DataLoader: is returning CUDA tensors always bad in distributed training?

Hi all,

I was reading through the pytorch documentation for the DataLoader class and I noticed that it recommends against DataLoaders returning CUDA tensors in distributed training.

It is generally not recommended to return CUDA tensors in multi-process loading because of many subtleties in using CUDA and sharing CUDA tensors in multiprocessing (see CUDA in multiprocessing). Instead, we recommend using automatic memory pinning (i.e., setting pin_memory=True), which enables fast data transfer to CUDA-enabled GPUs.

However, I also notice that it says “generally”. I’m wondering if my particular case is an exception.

I have written up a distributed training pipeline using the DistributedDataParallel framework. I have DataLoader objects that are instantiated in each child process spawned by torch.multiprocessing.spawn(). One CUDA device is allocated per child process, and the index of the device is passed to each of the processes so they know which device they should use. When the DataLoaders are created in each of these child processes, the DataLoaders also get told which devices they are operating on (I have written a custom DataLoader class) so that in the collate_fn of each of these data loaders, the tensors are created directly on their respective device.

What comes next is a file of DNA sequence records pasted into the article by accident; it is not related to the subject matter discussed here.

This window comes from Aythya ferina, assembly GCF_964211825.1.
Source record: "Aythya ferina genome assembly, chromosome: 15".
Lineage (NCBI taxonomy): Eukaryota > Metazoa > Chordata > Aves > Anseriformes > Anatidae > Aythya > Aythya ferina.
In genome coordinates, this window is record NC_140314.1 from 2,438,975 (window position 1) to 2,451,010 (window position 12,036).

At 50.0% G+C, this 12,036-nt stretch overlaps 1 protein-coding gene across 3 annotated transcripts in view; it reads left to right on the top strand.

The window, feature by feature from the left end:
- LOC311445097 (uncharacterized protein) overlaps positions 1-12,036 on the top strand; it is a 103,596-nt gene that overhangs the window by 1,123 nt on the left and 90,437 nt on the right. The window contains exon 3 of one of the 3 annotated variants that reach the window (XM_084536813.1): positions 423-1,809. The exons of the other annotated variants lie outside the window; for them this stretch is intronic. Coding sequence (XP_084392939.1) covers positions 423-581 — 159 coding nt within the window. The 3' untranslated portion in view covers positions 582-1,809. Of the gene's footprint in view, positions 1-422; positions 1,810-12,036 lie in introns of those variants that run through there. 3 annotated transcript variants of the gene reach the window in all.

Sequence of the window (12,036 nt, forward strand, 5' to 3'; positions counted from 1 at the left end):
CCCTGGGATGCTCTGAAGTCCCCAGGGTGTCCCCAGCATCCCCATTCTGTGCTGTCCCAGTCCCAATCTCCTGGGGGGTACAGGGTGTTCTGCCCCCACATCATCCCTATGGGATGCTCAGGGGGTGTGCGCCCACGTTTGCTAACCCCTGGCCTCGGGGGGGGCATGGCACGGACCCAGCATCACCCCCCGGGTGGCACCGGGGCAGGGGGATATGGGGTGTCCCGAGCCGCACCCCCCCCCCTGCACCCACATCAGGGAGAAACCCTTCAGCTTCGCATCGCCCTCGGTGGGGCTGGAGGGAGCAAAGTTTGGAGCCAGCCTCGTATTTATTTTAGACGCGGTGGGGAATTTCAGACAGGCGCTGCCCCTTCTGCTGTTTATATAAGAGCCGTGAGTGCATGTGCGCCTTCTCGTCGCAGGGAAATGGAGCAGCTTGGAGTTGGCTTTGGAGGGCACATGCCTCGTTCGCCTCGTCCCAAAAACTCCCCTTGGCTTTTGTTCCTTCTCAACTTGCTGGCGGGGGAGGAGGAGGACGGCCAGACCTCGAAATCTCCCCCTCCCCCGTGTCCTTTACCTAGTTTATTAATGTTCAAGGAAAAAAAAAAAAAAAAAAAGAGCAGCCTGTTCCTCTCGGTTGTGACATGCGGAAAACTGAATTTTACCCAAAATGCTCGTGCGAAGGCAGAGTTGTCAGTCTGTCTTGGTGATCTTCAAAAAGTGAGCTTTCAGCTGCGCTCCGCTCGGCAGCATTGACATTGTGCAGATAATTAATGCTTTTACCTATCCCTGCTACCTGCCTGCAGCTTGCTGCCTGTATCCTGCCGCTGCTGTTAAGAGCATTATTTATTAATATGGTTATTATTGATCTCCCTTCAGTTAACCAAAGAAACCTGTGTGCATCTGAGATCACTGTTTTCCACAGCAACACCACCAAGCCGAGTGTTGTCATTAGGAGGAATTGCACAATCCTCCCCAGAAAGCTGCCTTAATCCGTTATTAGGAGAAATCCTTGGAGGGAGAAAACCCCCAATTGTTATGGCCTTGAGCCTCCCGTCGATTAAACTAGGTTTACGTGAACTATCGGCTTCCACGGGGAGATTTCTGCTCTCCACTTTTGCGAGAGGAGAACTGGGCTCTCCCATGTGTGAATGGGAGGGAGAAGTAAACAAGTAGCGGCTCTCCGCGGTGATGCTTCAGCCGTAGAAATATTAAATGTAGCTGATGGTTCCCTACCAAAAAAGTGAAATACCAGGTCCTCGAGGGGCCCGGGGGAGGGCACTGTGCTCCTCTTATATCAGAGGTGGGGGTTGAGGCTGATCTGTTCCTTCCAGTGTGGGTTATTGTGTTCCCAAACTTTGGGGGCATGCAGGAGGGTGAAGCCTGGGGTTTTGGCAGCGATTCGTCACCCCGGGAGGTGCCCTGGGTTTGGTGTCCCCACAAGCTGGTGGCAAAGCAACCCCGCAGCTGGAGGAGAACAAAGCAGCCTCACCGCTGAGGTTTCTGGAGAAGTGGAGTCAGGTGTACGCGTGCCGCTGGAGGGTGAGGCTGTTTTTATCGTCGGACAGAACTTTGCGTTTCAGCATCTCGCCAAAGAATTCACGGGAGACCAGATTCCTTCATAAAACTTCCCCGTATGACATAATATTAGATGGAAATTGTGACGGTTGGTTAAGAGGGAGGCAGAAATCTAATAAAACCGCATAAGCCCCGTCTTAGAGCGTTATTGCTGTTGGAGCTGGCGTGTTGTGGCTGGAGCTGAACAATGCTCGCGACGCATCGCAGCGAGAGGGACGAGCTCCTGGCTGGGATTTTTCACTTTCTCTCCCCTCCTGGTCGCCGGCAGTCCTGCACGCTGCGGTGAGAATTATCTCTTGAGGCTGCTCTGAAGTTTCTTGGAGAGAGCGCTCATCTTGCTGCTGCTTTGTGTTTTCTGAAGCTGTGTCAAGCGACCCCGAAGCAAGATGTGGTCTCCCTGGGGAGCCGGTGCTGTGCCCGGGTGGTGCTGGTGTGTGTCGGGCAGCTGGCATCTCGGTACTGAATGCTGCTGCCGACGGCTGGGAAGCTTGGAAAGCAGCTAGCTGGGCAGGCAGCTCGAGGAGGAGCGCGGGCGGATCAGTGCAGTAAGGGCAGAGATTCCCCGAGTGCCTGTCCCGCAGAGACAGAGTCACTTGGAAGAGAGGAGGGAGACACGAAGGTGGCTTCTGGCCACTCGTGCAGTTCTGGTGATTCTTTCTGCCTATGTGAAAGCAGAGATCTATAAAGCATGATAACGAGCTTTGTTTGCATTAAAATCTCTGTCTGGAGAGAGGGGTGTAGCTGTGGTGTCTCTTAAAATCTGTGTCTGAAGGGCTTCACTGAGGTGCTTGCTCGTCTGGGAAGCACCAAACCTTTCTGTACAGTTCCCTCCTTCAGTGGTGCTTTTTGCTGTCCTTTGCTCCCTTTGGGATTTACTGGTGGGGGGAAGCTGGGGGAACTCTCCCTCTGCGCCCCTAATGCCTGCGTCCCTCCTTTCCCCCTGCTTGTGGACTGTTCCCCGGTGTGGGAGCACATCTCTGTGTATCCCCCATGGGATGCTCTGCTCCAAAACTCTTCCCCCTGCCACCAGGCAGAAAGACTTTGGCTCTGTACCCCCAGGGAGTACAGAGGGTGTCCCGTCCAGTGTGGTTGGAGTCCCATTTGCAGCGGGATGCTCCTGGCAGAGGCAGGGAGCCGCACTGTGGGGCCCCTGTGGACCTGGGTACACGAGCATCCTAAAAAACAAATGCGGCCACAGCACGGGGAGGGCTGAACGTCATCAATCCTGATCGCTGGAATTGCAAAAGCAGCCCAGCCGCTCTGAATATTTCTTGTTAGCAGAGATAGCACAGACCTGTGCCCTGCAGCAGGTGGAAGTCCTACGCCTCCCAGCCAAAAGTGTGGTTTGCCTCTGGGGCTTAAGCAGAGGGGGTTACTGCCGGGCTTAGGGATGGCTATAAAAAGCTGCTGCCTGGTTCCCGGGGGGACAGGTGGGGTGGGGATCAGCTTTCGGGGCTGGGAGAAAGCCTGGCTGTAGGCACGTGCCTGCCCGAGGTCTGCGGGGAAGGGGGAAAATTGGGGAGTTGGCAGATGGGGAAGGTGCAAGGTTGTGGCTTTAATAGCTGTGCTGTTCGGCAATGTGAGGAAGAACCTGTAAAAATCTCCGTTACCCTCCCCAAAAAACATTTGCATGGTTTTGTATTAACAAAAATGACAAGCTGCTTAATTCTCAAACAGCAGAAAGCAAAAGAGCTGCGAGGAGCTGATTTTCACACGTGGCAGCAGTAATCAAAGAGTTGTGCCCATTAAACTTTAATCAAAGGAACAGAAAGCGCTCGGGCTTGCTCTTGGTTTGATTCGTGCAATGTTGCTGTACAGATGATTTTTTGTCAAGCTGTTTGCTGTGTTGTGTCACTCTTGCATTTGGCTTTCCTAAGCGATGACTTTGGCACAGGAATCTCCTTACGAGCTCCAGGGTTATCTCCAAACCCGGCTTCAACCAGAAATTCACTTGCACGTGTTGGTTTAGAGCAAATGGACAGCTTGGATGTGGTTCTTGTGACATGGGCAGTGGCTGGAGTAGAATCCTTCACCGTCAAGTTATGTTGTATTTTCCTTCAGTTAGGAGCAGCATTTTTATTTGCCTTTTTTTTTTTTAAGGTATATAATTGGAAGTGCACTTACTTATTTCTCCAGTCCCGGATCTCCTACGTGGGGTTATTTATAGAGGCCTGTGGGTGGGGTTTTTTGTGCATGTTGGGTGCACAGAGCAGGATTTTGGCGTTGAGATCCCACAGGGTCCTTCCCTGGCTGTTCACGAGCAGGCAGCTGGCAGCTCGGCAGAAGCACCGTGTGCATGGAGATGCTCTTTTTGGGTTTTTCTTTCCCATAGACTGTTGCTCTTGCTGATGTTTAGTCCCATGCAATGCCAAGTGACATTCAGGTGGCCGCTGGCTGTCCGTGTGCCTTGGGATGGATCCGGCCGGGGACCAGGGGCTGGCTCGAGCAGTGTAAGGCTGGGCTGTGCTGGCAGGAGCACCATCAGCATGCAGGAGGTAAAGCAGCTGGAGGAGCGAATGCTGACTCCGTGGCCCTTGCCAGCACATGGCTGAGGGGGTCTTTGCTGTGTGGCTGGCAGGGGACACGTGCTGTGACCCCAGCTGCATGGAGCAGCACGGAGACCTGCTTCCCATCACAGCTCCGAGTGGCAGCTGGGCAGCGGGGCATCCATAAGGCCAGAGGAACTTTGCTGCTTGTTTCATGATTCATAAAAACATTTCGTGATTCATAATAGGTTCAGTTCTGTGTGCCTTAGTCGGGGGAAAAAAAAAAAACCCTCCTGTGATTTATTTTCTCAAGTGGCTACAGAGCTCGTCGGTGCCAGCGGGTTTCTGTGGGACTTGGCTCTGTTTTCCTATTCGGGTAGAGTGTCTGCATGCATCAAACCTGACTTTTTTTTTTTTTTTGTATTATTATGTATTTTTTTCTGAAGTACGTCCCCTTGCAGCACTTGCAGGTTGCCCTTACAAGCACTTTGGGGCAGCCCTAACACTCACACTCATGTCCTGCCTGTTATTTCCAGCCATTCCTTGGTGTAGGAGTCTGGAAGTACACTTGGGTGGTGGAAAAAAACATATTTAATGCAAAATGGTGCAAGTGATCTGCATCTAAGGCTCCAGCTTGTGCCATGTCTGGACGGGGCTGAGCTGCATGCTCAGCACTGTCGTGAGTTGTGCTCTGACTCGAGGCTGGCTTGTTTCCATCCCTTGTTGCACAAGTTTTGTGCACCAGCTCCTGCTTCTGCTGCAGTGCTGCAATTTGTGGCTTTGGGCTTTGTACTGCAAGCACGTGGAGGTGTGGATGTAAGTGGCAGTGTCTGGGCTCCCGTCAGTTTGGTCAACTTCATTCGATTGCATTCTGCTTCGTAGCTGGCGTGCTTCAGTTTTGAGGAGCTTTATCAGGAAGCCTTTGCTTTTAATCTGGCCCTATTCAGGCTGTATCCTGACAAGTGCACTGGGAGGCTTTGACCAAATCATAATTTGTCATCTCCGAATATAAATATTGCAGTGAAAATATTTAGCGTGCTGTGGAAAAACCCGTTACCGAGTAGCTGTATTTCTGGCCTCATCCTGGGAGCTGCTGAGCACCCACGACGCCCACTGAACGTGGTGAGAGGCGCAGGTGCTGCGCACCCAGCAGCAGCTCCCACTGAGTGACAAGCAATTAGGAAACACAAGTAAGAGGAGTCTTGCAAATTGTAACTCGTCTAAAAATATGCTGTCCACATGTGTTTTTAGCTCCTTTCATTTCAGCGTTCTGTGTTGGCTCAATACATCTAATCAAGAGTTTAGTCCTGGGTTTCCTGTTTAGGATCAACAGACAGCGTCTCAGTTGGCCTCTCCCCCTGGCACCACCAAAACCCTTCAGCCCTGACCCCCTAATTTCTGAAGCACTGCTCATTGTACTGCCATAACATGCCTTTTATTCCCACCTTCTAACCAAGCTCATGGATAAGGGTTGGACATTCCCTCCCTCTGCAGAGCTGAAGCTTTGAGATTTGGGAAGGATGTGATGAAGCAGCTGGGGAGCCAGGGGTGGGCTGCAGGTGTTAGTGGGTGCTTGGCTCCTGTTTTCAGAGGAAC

In my case, I can’t see how creating the tensors directly on the CUDA device and returning that could be a bad thing. The dataloaders always know exactly which CUDA device the tensors need to be on, and since only one process uses each device there shouldn’t be any CUDA memory sharing problems right?

I just wanted to double check this with more knowledgable people here on the forum to make sure I haven’t completely misunderstood the point.


I don’t think the quoted recommendation targets a distributed training setup, but the usage of multiprocessing e.g. via num_workers>0 in a DataLoader.

The main issues in such a use case is to avoid re-creating the CUDA context in each process, which will fail.

Ah, understood. Thank you for clarifying!